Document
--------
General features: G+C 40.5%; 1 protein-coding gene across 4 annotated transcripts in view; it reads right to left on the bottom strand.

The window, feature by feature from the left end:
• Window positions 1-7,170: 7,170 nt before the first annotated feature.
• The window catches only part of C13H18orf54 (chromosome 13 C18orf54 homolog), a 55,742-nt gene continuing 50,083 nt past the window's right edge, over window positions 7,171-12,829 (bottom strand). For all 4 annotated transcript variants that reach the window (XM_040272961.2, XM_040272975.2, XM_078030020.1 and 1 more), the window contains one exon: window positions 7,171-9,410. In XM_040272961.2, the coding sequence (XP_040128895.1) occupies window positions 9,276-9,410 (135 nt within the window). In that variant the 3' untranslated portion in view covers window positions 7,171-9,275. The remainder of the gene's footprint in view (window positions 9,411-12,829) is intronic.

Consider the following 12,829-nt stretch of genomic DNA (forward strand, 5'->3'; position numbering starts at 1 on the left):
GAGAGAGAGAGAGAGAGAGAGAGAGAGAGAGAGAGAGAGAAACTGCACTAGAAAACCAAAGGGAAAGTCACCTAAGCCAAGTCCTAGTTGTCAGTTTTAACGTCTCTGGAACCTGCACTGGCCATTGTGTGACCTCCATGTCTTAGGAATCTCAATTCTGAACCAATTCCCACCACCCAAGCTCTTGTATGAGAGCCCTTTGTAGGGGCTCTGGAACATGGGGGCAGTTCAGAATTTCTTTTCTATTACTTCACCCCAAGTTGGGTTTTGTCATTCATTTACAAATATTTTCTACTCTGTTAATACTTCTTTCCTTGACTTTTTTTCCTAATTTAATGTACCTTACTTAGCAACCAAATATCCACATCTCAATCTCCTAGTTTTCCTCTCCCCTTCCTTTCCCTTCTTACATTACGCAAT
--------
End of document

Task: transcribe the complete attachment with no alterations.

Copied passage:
General features: G+C 40.5%; 1 protein-coding gene across 4 annotated transcripts in view; it reads right to left on the bottom strand.

The window, feature by feature from the left end:
• Window positions 1-7,170: 7,170 nt before the first annotated feature.
• The window catches only part of C13H18orf54 (chromosome 13 C18orf54 homolog), a 55,742-nt gene continuing 50,083 nt past the window's right edge, over window positions 7,171-12,829 (bottom strand). For all 4 annotated transcript variants that reach the window (XM_040272961.2, XM_040272975.2, XM_078030020.1 and 1 more), the window contains one exon: window positions 7,171-9,410. In XM_040272961.2, the coding sequence (XP_040128895.1) occupies window positions 9,276-9,410 (135 nt within the window). In that variant the 3' untranslated portion in view covers window positions 7,171-9,275. The remainder of the gene's footprint in view (window positions 9,411-12,829) is intronic.

Consider the following 12,829-nt stretch of genomic DNA (forward strand, 5'->3'; position numbering starts at 1 on the left):
GAGAGAGAGAGAGAGAGAGAGAGAGAGAGAGAGAGAGAGAAACTGCACTAGAAAACCAAAGGGAAAGTCACCTAAGCCAAGTCCTAGTTGTCAGTTTTAACGTCTCTGGAACCTGCACTGGCCATTGTGTGACCTCCATGTCTTAGGAATCTCAATTCTGAACCAATTCCCACCACCCAAGCTCTTGTATGAGAGCCCTTTGTAGGGGCTCTGGAACATGGGGGCAGTTCAGAATTTCTTTTCTATTACTTCACCCCAAGTTGGGTTTTGTCATTCATTTACAAATATTTTCTACTCTGTTAATACTTCTTTCCTTGACTTTTTTTCCTAATTTAATGTACCTTACTTAGCAACCAAATATCCACATCTCAATCTCCTAGTTTTCCTCTCCCCTTCCTTTCCCTTCTTACATTACGCAAT